Can you imagine explaining this ‘civics lesson’ to a child? Sorry kid, no insurance for you– we’ve got more important priorities…. or, hey, kid, you know we’re just playing budget games… about something this important? No wonder people are cynical about government.

  2. Elaine Mejia

    June 16, 2008 at 6:11 pm

    The truth is that they could enough money for these programs with a blindfold on and one hand tied behind their backs. From what I can tell Adam you aren’t even asking for as much as the Senate is planning to give away to rich folks by relieving them of the great burden known as the NC Gift Tax. They found $18 million for that but they can’t find $8.3 million to keep SCHIP enrollment open? Let ’em have it.

  3. Marsha V. Hammond, PhD

    June 16, 2008 at 7:18 pm

    It would be useful to have the Bill number and information so we could look at it ourselves. I cannot google it up.

    If someone knows the URL for the bill, would you send it to me?

    thanks, marsha hammond, phd: [email protected]

    NC Mental Health Reform blogspot: http://madame-defarge.blogspot.com/

  4. Adam Searing

    June 16, 2008 at 9:56 pm

    Both are available on the General Assembly’s homepage:


    They are the first two documents in the list under “what’s new”.

  5. Marsha V. Hammond, PhD

    June 17, 2008 at 12:49 pm

    Adam: I am sorry to be a pest.

    There is no ‘what’s new’ that I can find on that web page. I am looking for a link above in your text and I do not see one. Thanks for help. Can you put the link somewhere on this page? Here is what is marked as ‘new’ on the NCLEG website (I guess it changes everyday but there is nothing in these big long fat titles that indicates anything about the matter you are writing about, best I can tell):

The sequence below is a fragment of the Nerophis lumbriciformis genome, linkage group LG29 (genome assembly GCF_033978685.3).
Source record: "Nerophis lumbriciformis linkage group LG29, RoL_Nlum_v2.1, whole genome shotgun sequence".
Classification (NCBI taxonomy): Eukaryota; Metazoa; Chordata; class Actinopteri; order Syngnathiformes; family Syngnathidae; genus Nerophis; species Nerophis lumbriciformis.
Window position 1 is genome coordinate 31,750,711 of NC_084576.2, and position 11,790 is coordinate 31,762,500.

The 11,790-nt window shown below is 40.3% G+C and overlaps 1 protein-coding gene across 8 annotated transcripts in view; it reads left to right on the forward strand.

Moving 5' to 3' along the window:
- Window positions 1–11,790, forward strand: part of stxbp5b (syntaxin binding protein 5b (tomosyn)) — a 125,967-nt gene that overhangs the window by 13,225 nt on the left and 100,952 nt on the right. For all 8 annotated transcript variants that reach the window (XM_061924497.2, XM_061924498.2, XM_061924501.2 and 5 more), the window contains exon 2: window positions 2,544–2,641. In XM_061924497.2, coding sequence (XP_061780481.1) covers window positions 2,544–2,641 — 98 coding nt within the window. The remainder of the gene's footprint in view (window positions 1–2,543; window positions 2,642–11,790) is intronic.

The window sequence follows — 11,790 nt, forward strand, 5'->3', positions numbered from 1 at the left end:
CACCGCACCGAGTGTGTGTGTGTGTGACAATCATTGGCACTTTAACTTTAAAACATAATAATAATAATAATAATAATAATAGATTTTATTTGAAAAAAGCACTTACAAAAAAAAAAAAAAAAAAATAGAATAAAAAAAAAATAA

New – Bill Text – Proposed Senate Committee Substitute for House Bill 2436, Modify Appropriations Act of 2007, to be presented at Senate Appropriations Committee, June 17, 2008 (PDF Document 770 KB)
    New – Report – Senate Appropriations Committee Report on the Continuation, Expansion and Capital Budgets for Proposed Senate Committee Substitute for House Bill 2436, Modify Appropriations Act of 2007 — June 17, 2008 (PDF Document 588 KB)
    thanks, marsha hammond, phd: [email protected]

    NC Mental Health Reform blogspot: http://madame-defarge.blogspot.com/

  6. […] Kids' Care, an program to cover children in families who earn up to 300 percent of poverty. Adam Searing makes that clear in a recent post here on the Pulse. […]

  7. […] at least, nothing bad is happening. Well, Adam Searing is indignant. He’s angry that the N.C. Senate decided to pull extra money that was slated to expand socialized Medicine…. Apparently, times is tight and they (the G.A.) can’t find the […]

Check Also

Oklahoma voters approve constitutional amendment to expand Medicaid

[Cross-posted from the Georgetown University Health Policy Institute’s ...

Join Our Team

NC Policy Watch is hiring two new journalists to join our award-winning team. Click here for more information.  

Top Stories from NCPW

  • News
  • Commentary

Although not the farmer, Sen. Tom McInnis of Richmond County owns the land A proposed poultry farm n [...]

The last four years have produced little in the way of affirmative policy accomplishments for the Tr [...]

As part of our ongoing effort to inform North Carolinians about the state judiciary, Policy Watch is [...]

Even with an increase in absentee voting, election directors expect a large in-person turnout. Since [...]

It’s been more than a quarter-century since Justice Clarence Thomas was confirmed to serve on the U. [...]

The post QAnon(sense) appeared first on NC Policy Watch. [...]

Talk from Republican senators about "rules" and "precedent" is nothing but a smo [...]

Supreme Court hypocrisy, effort to infiltrate progressive NC groups ought to be the last straws It s [...]